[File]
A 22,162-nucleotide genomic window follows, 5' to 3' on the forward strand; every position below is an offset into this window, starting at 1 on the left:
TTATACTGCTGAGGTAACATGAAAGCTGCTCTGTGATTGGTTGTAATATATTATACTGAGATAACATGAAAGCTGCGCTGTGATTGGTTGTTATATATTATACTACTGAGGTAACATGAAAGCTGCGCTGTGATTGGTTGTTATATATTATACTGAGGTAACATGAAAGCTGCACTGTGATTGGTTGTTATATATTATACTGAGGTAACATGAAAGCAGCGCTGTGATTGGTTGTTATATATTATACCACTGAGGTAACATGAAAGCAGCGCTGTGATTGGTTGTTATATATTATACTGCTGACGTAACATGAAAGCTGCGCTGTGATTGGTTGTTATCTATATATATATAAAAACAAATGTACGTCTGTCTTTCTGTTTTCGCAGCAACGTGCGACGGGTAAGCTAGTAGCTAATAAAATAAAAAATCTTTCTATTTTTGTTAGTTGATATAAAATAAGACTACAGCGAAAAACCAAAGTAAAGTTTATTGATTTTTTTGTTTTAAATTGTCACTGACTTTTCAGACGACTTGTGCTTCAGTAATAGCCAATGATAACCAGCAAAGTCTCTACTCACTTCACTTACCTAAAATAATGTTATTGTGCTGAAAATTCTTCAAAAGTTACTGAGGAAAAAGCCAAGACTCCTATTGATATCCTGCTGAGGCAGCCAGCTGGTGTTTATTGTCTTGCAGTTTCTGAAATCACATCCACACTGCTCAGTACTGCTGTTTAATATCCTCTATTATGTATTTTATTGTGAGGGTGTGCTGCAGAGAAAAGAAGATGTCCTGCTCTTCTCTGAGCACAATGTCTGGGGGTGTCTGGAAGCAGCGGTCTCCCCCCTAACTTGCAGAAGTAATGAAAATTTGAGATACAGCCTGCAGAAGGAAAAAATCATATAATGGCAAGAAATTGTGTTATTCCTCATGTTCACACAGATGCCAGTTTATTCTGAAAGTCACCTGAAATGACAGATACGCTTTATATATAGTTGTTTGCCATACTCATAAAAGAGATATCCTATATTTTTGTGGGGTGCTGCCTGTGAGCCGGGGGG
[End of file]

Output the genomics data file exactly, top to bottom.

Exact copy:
A 22,162-nucleotide genomic window follows, 5' to 3' on the forward strand; every position below is an offset into this window, starting at 1 on the left:
TTATACTGCTGAGGTAACATGAAAGCTGCTCTGTGATTGGTTGTAATATATTATACTGAGATAACATGAAAGCTGCGCTGTGATTGGTTGTTATATATTATACTACTGAGGTAACATGAAAGCTGCGCTGTGATTGGTTGTTATATATTATACTGAGGTAACATGAAAGCTGCACTGTGATTGGTTGTTATATATTATACTGAGGTAACATGAAAGCAGCGCTGTGATTGGTTGTTATATATTATACCACTGAGGTAACATGAAAGCAGCGCTGTGATTGGTTGTTATATATTATACTGCTGACGTAACATGAAAGCTGCGCTGTGATTGGTTGTTATCTATATATATATAAAAACAAATGTACGTCTGTCTTTCTGTTTTCGCAGCAACGTGCGACGGGTAAGCTAGTAGCTAATAAAATAAAAAATCTTTCTATTTTTGTTAGTTGATATAAAATAAGACTACAGCGAAAAACCAAAGTAAAGTTTATTGATTTTTTTGTTTTAAATTGTCACTGACTTTTCAGACGACTTGTGCTTCAGTAATAGCCAATGATAACCAGCAAAGTCTCTACTCACTTCACTTACCTAAAATAATGTTATTGTGCTGAAAATTCTTCAAAAGTTACTGAGGAAAAAGCCAAGACTCCTATTGATATCCTGCTGAGGCAGCCAGCTGGTGTTTATTGTCTTGCAGTTTCTGAAATCACATCCACACTGCTCAGTACTGCTGTTTAATATCCTCTATTATGTATTTTATTGTGAGGGTGTGCTGCAGAGAAAAGAAGATGTCCTGCTCTTCTCTGAGCACAATGTCTGGGGGTGTCTGGAAGCAGCGGTCTCCCCCCTAACTTGCAGAAGTAATGAAAATTTGAGATACAGCCTGCAGAAGGAAAAAATCATATAATGGCAAGAAATTGTGTTATTCCTCATGTTCACACAGATGCCAGTTTATTCTGAAAGTCACCTGAAATGACAGATACGCTTTATATATAGTTGTTTGCCATACTCATAAAAGAGATATCCTATATTTTTGTGGGGTGCTGCCTGTGAGCCGGGGGG